Caregiving series starts April 13

College, 1825 N. Bluemound Drive, Appleton. TWO RIVERS - The Contacts are Aschebrook "Powerful Tools for Careand Trombley. giving" series will be offered from 9:30 a.m. to noon on six consecutive Democratic Party Fridays, April 13 through dinner salutes May 18, at Aurora Medical Wisconsin worker Center, 5000 Memorial MANITOWOC - The Drive. Manitowoc County DemoThe class, offered in cocratic Party will host its operation with the Mani6th annual Bill Proxmire towoc County Aging & Disdinner saluting the Wis- ability Resource Center, consin worker. will teach caregivers techSocial hour begins at 5 niques to help reduce p.m. with dinner to follow stress; communicate effecat 6 p.m. March 25 at tively with family, friends, Club Bil-Mar, 3627 Coun- and medical professionals; ty CR. The public is invit- and reduce guilt, anger, deed to attend. pression and tension. Candidates for WisconRespite care is available sin governor will address and must be arranged in the group, including advance. An admission asKathleen Falk, former sessment is required prior Dane County executive, to attendance for all new and Sen. Kathleen Vine- registrations. hout, D-Alma. For more information, The evening also will call Lynn Scheinoha at feature ,live music, a (920) 683-5110 or (920)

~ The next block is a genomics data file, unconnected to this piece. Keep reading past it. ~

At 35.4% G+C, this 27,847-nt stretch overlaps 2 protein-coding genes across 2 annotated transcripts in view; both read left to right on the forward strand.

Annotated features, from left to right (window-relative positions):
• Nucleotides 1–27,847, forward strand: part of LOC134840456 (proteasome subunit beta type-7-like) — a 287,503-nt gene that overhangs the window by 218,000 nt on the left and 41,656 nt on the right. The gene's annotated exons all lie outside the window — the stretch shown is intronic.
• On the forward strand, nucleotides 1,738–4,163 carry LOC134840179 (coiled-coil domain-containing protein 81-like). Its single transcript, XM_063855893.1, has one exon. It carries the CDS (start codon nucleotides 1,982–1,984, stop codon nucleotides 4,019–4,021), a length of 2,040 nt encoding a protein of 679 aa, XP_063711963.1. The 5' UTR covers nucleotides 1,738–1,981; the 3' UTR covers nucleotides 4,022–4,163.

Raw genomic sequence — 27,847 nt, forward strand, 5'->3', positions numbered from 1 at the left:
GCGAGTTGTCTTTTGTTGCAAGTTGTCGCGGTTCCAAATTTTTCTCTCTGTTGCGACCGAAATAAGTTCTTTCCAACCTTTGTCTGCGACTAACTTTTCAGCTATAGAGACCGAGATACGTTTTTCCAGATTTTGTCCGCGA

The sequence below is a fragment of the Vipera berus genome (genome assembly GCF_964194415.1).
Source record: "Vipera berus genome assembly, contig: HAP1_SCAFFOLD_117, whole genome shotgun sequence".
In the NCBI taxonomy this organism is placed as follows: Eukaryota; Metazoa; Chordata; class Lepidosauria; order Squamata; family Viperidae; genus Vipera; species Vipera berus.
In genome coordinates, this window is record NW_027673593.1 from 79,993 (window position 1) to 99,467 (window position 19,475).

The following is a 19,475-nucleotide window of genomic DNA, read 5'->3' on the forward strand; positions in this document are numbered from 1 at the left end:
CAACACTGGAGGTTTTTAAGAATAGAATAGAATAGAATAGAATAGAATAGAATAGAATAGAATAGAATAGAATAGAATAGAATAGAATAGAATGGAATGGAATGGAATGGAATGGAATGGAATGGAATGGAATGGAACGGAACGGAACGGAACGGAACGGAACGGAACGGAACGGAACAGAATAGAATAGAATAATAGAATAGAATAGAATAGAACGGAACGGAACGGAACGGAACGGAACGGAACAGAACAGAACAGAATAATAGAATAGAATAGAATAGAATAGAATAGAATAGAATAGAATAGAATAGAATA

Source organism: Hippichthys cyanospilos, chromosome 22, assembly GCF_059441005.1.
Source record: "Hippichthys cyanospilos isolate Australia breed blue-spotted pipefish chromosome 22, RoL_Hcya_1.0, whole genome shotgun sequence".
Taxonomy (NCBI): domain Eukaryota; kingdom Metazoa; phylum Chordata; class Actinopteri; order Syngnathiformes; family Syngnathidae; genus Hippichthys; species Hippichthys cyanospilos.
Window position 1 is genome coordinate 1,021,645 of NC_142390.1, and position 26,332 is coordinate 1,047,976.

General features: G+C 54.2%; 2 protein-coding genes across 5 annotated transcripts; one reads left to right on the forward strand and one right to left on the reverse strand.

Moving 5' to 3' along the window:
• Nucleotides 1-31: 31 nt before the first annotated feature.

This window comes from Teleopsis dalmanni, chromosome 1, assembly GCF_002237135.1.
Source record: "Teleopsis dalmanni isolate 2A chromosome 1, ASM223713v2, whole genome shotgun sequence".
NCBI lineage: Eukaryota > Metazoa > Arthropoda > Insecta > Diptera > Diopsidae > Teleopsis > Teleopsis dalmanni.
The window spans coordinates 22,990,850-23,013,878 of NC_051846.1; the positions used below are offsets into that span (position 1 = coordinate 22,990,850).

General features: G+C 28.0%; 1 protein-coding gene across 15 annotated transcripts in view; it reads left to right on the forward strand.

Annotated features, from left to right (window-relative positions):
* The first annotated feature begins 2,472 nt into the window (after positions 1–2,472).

Rev. William E. Fischer 683-4180. Cancer support group to meet March 22

MANITOWOC - Holy Family Memorial's Cancer Center will be holding a cancer support group for cancer patients and their families and friends quarterly throughout the year. The first meeting will be from 5:30 to 6:30 p.m. March 22 at HFM Harbor Town, Kiel Room, 1650 S. 41st St. The topic will be cancer and exercise, featuring guest speaker Melissa Sperbeck, HFM Wellness Center fitness coordinator. There also will be tours of the Wellness Center. Registration is not required. For more information, call (920) 320-2749 or visit hfinhealth.orgicancer.